In the metro Denver area, Uber provides riders 6 options for car types to pick from. In other geographies, they may have options for skis, baby seats, bike couriers, helicopters, etc. so this will focus just on the main ones in Denver that also overlap with most other areas. Given how often I get questions about what the different types are and why it makes sense to pick them, I thought it was worth sharing a quick summary from the rider’s perspective:
This is the cheapest option from Uber. The car can be up to 15 years old. The driver could be great or crappy. The condition of the car can run the gamut. As a rider, you’ll save a few dollars but will be in a car pool situation to your destination which could impact your commute time anywhere from nothing to more than twice as long. On short rides, you’re taking on this inconvenience to save $1-2 dollars.
This is the cheapest non-pool option from Uber. Same conditions as above – cars up to 15 years old, driver of any rating, of any condition, etc. Could be a brand new driver, one that sucks at using GPS, and one who’s car smells horrible. My rider yesterday said their driver pulled up with mud in the back and smelled like feces. They canceled and then got me, a nice clean leather seat Acura with a 4.9 rated driver. It’s a gamble. Cost is roughly $1/mile. The car fits 4 passengers + driver.
This is the cheapest large vehicle option from Uber. These vehicles fit 6 passengers + driver. The vehicle can be the same condition above and in Denver, I’ve seen a number of old crappy minivans that run these routes. Though you could also get a nice new snazzy high-end 3-row SUV like mine too. It’s all up to who’s in the area when you click the button. Drivers can have any rating and any experience level. Cost is roughly $1.50/mile.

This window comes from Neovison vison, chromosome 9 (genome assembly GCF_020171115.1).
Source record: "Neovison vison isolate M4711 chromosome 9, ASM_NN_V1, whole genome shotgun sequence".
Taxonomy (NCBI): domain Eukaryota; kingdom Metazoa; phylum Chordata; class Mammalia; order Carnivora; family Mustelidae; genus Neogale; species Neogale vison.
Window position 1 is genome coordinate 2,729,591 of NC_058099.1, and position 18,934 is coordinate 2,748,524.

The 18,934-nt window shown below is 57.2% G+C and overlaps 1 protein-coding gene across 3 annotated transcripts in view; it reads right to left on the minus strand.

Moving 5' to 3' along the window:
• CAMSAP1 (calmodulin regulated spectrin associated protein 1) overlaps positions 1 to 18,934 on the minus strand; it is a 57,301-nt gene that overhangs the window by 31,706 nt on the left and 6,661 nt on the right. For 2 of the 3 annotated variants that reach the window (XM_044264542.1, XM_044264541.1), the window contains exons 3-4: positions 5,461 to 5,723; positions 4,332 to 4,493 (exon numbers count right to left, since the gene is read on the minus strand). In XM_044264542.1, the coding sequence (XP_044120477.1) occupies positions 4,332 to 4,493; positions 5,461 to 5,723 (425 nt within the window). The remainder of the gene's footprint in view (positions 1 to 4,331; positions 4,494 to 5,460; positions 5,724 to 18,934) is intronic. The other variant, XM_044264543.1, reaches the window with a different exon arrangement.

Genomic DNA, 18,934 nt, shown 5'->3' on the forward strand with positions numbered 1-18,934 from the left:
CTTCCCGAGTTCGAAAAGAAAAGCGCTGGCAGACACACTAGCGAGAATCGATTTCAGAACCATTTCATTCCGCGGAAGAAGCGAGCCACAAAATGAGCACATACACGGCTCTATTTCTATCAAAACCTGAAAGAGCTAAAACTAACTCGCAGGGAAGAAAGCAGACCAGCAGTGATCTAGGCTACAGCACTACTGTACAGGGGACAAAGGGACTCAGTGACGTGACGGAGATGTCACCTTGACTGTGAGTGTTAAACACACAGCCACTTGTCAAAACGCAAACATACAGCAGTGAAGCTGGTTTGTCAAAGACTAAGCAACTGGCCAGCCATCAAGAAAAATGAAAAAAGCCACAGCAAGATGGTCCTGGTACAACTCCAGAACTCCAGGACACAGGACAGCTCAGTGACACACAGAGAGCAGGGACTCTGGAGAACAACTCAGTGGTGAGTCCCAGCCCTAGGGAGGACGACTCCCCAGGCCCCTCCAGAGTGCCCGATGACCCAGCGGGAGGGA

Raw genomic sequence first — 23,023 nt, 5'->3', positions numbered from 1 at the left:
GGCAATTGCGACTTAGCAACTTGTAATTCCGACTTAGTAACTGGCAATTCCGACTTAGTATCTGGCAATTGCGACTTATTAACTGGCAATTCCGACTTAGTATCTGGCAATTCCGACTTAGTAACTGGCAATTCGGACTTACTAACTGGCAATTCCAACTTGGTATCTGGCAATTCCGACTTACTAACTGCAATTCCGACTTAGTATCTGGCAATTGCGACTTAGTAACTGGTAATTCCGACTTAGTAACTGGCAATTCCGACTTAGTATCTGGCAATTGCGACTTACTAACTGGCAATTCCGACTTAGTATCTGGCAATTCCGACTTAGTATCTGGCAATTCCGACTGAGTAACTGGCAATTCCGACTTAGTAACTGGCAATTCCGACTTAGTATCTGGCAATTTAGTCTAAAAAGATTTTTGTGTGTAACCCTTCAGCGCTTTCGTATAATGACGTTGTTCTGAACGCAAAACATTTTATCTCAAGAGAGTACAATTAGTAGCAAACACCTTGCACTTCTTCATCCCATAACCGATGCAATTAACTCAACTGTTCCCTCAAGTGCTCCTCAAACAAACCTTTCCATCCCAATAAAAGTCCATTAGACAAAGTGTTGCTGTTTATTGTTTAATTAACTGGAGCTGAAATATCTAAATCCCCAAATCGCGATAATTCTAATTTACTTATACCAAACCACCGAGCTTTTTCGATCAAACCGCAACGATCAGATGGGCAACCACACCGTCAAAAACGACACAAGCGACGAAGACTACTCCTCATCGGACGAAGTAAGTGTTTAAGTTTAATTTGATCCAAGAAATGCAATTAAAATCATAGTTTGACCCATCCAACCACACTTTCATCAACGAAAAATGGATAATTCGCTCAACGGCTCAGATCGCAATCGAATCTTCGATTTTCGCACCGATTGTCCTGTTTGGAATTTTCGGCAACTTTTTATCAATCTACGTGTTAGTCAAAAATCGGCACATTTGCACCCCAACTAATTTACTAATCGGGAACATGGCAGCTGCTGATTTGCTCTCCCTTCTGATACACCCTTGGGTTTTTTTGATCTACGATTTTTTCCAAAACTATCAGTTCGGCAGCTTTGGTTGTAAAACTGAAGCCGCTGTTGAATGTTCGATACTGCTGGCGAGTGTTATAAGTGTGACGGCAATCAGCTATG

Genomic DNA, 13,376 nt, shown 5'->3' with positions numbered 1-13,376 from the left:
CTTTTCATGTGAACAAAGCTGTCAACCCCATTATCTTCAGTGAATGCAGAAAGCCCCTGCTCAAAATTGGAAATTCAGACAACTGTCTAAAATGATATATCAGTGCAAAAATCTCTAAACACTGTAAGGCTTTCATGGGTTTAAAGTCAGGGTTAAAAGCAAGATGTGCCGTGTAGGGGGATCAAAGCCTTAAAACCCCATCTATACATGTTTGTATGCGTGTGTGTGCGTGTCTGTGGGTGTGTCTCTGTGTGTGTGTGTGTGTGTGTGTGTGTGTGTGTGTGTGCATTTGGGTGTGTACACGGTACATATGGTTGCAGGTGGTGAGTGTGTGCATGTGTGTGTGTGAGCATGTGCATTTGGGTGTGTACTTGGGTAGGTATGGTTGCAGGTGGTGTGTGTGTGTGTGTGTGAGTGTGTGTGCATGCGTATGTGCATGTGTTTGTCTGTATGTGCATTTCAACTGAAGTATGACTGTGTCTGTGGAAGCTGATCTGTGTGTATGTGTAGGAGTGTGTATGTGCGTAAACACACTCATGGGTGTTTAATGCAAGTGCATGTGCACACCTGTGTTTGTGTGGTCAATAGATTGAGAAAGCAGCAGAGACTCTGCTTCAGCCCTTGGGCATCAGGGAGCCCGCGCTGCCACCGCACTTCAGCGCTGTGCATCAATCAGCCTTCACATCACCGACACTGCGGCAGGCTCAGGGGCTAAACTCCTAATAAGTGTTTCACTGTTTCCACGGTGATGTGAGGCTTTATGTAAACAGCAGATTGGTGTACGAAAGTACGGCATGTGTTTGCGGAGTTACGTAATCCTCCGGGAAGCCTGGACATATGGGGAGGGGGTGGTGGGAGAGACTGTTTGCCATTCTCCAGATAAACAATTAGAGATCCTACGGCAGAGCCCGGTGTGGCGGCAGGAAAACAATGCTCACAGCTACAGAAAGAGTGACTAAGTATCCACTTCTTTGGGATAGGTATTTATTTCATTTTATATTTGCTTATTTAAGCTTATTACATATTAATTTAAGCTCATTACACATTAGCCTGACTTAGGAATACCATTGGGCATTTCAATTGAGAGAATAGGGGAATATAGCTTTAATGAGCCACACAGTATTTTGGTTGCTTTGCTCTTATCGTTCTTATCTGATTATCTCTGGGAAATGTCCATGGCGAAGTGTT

This is the step up from Uber X. Vehicles fit 4 passengers + driver, though must be in a certain condition. They could still be Honda Civics, but they’d be newer ones with leather seats. You’ll also find Acura’s, Audi’s, Tesla’s, etc. in this category as well. In addition to a nicer car, the driver must have a high rating and a certain number of rides so you most likely won’t get the new guy that doesn’t know what he’s doing. It’s really the step in between a commercially licensed driver and an Uber X driver. Cost is roughly $2/mile.
This is the commercially licensed version of Uber XL. So if you’re looking to get picked up in the snazzy black Tahoe or Escalade, this is your category. These cars are roomy, comfortable, black with leather seats. The drivers carry a commercial license and are often trained in how to treat and interact with high-end riders. It will cost you more, though chances are if you’re choosing this category cost isn’t a concern.
This is the commercially licensed version of Uber Select. It’s the nice newer cars, without the Honda Civics, that come with professional drivers. The cars are all black with leather interiors. This category is great if you’re looking to get driven in a newer Mercedes or Cadillac or the like. These drivers know how to drive, they know the routes, and they are experienced in the level of service high-end riders prefer. It will also cost a pretty penny, though like above if you’re picking from the commercial categories you’re probably not thinking about cost.
Hope this helps,
PS – If you’re thinking about driving for Uber, you will need a referral code to sign up. This one gives you a sign-on bonus: https://partners.uber.com/i/sarac13944ui